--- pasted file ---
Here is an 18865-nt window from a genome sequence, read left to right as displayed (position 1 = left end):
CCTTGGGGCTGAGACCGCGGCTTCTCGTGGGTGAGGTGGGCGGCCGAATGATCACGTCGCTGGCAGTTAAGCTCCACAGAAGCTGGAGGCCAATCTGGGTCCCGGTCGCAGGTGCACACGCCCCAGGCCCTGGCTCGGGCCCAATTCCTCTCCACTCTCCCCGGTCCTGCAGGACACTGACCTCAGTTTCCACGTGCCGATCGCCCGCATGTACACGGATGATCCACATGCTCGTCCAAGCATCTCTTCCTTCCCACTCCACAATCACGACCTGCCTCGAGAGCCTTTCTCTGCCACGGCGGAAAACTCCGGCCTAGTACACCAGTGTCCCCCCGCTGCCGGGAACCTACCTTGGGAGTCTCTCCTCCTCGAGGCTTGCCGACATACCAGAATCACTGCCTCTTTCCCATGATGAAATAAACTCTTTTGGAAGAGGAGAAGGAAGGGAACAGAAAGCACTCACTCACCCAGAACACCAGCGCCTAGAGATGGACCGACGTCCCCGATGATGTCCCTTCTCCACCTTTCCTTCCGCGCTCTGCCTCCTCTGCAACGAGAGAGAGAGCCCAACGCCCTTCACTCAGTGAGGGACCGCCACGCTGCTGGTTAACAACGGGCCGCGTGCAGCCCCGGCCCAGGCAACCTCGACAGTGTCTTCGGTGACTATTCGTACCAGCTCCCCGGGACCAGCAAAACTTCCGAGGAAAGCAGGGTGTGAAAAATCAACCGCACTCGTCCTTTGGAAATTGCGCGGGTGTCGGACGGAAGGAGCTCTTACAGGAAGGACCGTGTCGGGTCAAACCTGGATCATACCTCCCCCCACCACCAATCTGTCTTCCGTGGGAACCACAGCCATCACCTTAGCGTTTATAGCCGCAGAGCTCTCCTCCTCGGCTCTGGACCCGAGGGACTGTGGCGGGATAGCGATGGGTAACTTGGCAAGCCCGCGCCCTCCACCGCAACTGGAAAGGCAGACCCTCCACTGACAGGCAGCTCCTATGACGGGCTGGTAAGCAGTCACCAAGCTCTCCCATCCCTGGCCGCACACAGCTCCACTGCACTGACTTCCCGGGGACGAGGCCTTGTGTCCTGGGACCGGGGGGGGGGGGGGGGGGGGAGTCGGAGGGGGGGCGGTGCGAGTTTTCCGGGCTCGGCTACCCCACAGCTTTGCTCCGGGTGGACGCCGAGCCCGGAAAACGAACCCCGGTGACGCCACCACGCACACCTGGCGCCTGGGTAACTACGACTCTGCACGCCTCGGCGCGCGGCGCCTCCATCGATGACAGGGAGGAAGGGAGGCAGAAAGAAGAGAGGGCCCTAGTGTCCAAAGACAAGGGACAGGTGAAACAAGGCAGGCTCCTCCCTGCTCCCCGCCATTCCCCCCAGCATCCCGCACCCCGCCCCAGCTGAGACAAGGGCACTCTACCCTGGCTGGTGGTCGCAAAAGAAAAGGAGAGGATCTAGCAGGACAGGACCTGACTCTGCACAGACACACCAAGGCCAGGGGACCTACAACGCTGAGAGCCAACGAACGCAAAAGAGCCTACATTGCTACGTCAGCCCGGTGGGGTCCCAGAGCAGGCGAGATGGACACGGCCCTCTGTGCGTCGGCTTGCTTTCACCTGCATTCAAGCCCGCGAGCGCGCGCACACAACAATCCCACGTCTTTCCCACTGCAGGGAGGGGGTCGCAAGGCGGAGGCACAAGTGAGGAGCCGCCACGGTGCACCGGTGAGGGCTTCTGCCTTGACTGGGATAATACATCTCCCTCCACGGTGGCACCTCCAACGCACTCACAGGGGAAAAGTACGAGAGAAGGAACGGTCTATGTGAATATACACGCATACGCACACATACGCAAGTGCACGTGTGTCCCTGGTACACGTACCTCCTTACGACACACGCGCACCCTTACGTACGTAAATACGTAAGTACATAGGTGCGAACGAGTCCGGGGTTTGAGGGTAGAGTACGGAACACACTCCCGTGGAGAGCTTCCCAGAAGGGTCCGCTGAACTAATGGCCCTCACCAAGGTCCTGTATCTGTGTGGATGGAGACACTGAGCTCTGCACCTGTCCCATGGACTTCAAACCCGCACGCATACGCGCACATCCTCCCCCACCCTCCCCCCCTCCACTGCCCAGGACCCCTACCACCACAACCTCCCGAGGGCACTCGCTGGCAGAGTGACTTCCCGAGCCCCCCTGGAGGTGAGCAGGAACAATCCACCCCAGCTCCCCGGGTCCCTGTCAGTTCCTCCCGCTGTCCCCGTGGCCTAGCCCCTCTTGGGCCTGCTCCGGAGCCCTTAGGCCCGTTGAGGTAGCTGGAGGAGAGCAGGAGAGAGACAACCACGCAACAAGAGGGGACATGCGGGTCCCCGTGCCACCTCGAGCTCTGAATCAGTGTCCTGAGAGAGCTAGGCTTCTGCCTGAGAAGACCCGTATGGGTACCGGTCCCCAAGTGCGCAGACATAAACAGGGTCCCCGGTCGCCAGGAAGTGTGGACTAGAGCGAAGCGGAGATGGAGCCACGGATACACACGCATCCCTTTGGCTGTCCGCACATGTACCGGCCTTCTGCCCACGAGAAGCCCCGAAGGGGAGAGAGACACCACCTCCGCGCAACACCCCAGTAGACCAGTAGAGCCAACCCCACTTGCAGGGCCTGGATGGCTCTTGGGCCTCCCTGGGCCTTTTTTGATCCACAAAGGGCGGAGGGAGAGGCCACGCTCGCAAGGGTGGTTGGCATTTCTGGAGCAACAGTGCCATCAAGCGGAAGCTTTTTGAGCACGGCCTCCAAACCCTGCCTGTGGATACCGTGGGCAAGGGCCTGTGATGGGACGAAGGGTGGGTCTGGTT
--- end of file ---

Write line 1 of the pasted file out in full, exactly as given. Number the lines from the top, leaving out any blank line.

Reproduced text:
Here is an 18865-nt window from a genome sequence, read left to right as displayed (position 1 = left end):